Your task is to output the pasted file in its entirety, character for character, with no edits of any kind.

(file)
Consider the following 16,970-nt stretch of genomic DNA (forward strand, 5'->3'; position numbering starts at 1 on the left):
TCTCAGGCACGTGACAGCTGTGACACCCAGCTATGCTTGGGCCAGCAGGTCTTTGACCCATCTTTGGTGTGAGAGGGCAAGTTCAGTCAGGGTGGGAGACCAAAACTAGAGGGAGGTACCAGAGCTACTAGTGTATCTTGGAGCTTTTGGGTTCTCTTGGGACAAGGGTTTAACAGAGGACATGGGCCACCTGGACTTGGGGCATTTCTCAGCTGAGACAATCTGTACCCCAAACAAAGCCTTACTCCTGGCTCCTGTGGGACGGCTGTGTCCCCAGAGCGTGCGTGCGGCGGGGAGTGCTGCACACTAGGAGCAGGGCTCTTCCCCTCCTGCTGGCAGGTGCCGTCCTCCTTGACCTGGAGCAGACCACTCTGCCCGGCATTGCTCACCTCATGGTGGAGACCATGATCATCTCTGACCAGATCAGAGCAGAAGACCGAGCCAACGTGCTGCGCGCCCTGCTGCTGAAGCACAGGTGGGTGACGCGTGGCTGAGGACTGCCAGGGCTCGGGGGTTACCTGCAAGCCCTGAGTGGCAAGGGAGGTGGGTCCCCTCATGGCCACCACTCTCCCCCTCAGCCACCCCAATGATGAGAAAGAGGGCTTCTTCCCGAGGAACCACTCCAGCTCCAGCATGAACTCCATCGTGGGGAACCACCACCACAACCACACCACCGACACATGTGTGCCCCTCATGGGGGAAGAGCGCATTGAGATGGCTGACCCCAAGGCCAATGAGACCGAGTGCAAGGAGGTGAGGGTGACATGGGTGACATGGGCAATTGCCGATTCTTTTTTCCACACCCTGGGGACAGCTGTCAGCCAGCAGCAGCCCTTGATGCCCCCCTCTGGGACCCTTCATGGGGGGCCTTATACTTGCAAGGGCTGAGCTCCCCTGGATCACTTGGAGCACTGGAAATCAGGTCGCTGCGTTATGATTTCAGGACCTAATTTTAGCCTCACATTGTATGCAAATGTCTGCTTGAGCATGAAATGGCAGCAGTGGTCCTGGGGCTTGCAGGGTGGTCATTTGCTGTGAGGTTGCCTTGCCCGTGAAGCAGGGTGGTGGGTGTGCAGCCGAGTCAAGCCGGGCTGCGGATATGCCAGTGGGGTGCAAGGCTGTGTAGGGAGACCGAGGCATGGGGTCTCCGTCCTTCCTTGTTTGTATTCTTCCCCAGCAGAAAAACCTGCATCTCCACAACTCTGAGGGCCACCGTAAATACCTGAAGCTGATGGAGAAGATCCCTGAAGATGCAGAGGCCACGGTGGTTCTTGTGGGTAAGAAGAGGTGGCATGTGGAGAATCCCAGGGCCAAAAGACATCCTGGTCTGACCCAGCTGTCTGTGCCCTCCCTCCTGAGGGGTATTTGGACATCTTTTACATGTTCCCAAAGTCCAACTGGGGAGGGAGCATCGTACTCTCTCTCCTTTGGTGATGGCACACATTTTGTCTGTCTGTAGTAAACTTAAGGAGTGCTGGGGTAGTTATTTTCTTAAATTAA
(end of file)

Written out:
Consider the following 16,970-nt stretch of genomic DNA (forward strand, 5'->3'; position numbering starts at 1 on the left):
TCTCAGGCACGTGACAGCTGTGACACCCAGCTATGCTTGGGCCAGCAGGTCTTTGACCCATCTTTGGTGTGAGAGGGCAAGTTCAGTCAGGGTGGGAGACCAAAACTAGAGGGAGGTACCAGAGCTACTAGTGTATCTTGGAGCTTTTGGGTTCTCTTGGGACAAGGGTTTAACAGAGGACATGGGCCACCTGGACTTGGGGCATTTCTCAGCTGAGACAATCTGTACCCCAAACAAAGCCTTACTCCTGGCTCCTGTGGGACGGCTGTGTCCCCAGAGCGTGCGTGCGGCGGGGAGTGCTGCACACTAGGAGCAGGGCTCTTCCCCTCCTGCTGGCAGGTGCCGTCCTCCTTGACCTGGAGCAGACCACTCTGCCCGGCATTGCTCACCTCATGGTGGAGACCATGATCATCTCTGACCAGATCAGAGCAGAAGACCGAGCCAACGTGCTGCGCGCCCTGCTGCTGAAGCACAGGTGGGTGACGCGTGGCTGAGGACTGCCAGGGCTCGGGGGTTACCTGCAAGCCCTGAGTGGCAAGGGAGGTGGGTCCCCTCATGGCCACCACTCTCCCCCTCAGCCACCCCAATGATGAGAAAGAGGGCTTCTTCCCGAGGAACCACTCCAGCTCCAGCATGAACTCCATCGTGGGGAACCACCACCACAACCACACCACCGACACATGTGTGCCCCTCATGGGGGAAGAGCGCATTGAGATGGCTGACCCCAAGGCCAATGAGACCGAGTGCAAGGAGGTGAGGGTGACATGGGTGACATGGGCAATTGCCGATTCTTTTTTCCACACCCTGGGGACAGCTGTCAGCCAGCAGCAGCCCTTGATGCCCCCCTCTGGGACCCTTCATGGGGGGCCTTATACTTGCAAGGGCTGAGCTCCCCTGGATCACTTGGAGCACTGGAAATCAGGTCGCTGCGTTATGATTTCAGGACCTAATTTTAGCCTCACATTGTATGCAAATGTCTGCTTGAGCATGAAATGGCAGCAGTGGTCCTGGGGCTTGCAGGGTGGTCATTTGCTGTGAGGTTGCCTTGCCCGTGAAGCAGGGTGGTGGGTGTGCAGCCGAGTCAAGCCGGGCTGCGGATATGCCAGTGGGGTGCAAGGCTGTGTAGGGAGACCGAGGCATGGGGTCTCCGTCCTTCCTTGTTTGTATTCTTCCCCAGCAGAAAAACCTGCATCTCCACAACTCTGAGGGCCACCGTAAATACCTGAAGCTGATGGAGAAGATCCCTGAAGATGCAGAGGCCACGGTGGTTCTTGTGGGTAAGAAGAGGTGGCATGTGGAGAATCCCAGGGCCAAAAGACATCCTGGTCTGACCCAGCTGTCTGTGCCCTCCCTCCTGAGGGGTATTTGGACATCTTTTACATGTTCCCAAAGTCCAACTGGGGAGGGAGCATCGTACTCTCTCTCCTTTGGTGATGGCACACATTTTGTCTGTCTGTAGTAAACTTAAGGAGTGCTGGGGTAGTTATTTTCTTAAATTAA